Korg KMS-30 Midi Synchronizer
Korg KMS-30 Midi Synchronizer

Another device that works well too is the Deopfer M.A.U.S.I which I used before getting the Korg KMS-30. I found the Deopfer for pretty cheap here in Japan. I don’t like the menu system and it’s quite complicated for any use outside of syncing my devices, so I much prefer the Korg KMS-30. There are other options to sync old midi gear such as KENTON but they are expensive and don’t have the options I need such as pattern creation. I like triggering via drum machines rather than connecting a sequencer to a trigger out box. While that is useful for CV/Gate functions, it’s a bit cumbersome for me.

Deopfer M.A.U.S.I
Deopfer M.A.U.S.I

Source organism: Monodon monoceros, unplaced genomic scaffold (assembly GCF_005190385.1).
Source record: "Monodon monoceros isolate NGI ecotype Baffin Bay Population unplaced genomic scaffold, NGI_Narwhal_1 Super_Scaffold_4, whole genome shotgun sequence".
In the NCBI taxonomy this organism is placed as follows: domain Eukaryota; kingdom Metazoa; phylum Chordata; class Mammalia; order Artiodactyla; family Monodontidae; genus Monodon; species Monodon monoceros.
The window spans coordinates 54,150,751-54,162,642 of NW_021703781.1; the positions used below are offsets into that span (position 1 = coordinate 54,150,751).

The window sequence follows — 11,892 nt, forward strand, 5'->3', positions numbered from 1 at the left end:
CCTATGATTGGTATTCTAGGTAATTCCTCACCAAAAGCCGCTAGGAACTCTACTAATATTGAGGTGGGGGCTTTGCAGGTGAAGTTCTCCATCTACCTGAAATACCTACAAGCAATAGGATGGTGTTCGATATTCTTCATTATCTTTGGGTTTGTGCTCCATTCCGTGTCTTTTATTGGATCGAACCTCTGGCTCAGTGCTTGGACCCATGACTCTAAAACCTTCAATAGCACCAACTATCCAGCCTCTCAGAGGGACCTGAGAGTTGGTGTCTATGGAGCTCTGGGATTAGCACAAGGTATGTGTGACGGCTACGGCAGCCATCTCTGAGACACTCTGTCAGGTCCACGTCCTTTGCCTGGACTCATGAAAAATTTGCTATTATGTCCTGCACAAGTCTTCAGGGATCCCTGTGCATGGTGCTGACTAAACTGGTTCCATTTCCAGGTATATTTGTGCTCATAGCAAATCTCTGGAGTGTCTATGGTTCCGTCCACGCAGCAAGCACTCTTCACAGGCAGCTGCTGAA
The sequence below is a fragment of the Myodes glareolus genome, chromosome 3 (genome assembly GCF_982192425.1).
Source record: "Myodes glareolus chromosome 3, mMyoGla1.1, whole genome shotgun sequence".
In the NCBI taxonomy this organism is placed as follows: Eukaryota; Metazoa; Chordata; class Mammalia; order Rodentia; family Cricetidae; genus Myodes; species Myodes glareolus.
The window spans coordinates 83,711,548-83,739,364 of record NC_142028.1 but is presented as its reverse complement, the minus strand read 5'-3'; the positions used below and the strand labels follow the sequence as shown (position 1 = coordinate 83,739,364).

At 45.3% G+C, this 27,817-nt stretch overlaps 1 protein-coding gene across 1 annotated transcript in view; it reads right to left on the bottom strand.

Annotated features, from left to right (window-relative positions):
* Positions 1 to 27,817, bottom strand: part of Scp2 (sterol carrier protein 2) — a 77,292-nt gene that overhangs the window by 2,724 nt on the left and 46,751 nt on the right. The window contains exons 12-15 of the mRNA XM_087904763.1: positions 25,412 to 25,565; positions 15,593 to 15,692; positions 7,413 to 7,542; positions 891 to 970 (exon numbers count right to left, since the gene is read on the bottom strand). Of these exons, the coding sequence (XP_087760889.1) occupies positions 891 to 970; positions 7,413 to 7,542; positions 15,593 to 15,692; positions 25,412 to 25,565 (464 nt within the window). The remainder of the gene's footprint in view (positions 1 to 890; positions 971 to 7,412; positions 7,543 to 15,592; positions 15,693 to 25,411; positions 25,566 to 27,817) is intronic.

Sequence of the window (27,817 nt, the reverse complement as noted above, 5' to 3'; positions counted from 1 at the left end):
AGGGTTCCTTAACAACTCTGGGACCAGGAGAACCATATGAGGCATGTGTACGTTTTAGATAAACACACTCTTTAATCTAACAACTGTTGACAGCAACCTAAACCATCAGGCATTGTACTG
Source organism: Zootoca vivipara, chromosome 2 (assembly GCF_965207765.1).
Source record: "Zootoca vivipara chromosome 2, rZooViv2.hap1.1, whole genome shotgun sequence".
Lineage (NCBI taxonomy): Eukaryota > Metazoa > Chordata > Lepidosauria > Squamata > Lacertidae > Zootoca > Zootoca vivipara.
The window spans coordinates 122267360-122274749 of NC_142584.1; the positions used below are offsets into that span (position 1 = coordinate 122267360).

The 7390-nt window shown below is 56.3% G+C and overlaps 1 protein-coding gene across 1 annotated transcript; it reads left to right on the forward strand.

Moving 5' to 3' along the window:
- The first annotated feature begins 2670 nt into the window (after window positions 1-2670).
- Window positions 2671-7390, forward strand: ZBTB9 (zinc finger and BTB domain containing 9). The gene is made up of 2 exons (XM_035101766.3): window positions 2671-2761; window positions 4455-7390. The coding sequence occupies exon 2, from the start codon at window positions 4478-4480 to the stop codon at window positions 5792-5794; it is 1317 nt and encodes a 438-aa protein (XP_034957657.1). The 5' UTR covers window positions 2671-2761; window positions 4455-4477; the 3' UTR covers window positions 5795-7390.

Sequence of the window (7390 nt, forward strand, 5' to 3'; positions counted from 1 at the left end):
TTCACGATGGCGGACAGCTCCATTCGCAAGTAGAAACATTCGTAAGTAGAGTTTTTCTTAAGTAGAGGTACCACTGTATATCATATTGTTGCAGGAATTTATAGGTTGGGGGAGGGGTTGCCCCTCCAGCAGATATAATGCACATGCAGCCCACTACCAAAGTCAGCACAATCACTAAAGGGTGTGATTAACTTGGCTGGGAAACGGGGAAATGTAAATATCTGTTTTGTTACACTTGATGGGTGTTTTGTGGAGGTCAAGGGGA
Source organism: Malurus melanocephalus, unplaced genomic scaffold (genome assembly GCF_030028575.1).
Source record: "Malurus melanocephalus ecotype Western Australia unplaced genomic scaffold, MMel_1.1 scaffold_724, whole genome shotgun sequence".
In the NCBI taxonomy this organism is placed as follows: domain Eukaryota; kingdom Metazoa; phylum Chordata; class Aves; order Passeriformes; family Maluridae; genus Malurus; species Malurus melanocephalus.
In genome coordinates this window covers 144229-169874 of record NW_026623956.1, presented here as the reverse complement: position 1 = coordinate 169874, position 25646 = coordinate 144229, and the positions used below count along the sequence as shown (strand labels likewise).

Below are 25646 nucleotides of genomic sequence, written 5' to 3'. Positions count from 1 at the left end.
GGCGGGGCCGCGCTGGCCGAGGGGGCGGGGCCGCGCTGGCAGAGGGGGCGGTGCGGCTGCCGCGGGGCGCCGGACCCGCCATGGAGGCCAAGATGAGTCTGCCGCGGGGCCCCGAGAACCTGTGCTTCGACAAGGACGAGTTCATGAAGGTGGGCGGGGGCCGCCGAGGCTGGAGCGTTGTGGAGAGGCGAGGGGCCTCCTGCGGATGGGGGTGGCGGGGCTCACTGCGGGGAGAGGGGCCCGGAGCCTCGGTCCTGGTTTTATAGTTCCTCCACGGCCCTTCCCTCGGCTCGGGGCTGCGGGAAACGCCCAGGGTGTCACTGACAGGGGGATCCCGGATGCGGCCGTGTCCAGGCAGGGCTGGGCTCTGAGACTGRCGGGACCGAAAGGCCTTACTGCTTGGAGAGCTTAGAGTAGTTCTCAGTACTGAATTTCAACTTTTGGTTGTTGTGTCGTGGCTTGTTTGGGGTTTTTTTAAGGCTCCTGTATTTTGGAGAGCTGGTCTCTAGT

Now keep in mind, while connecting all of this, I was told that I needed a SPECIAL DIN Sync cable to connect the KMS-30 to the TR-606. I bought two on Ebay. They arrived after a week or so and when plugging them in, I couldn’t get anything to sync properly. I tried every imaginable combination and read the manuals of all my devices three fold. Nothing worked!! I finally got back onto the web and after some research found many people with a similar problem. The TR-606 would not sync and just freeze when slaved via DIN Sync to any other device. I then found a few people claiming that regular MIDI cables worked just fine. Out of desperation and pure frustration, I decided to connect an old MIDI cable I had lying around. Wouldn’t you know, it all worked beautifully!!!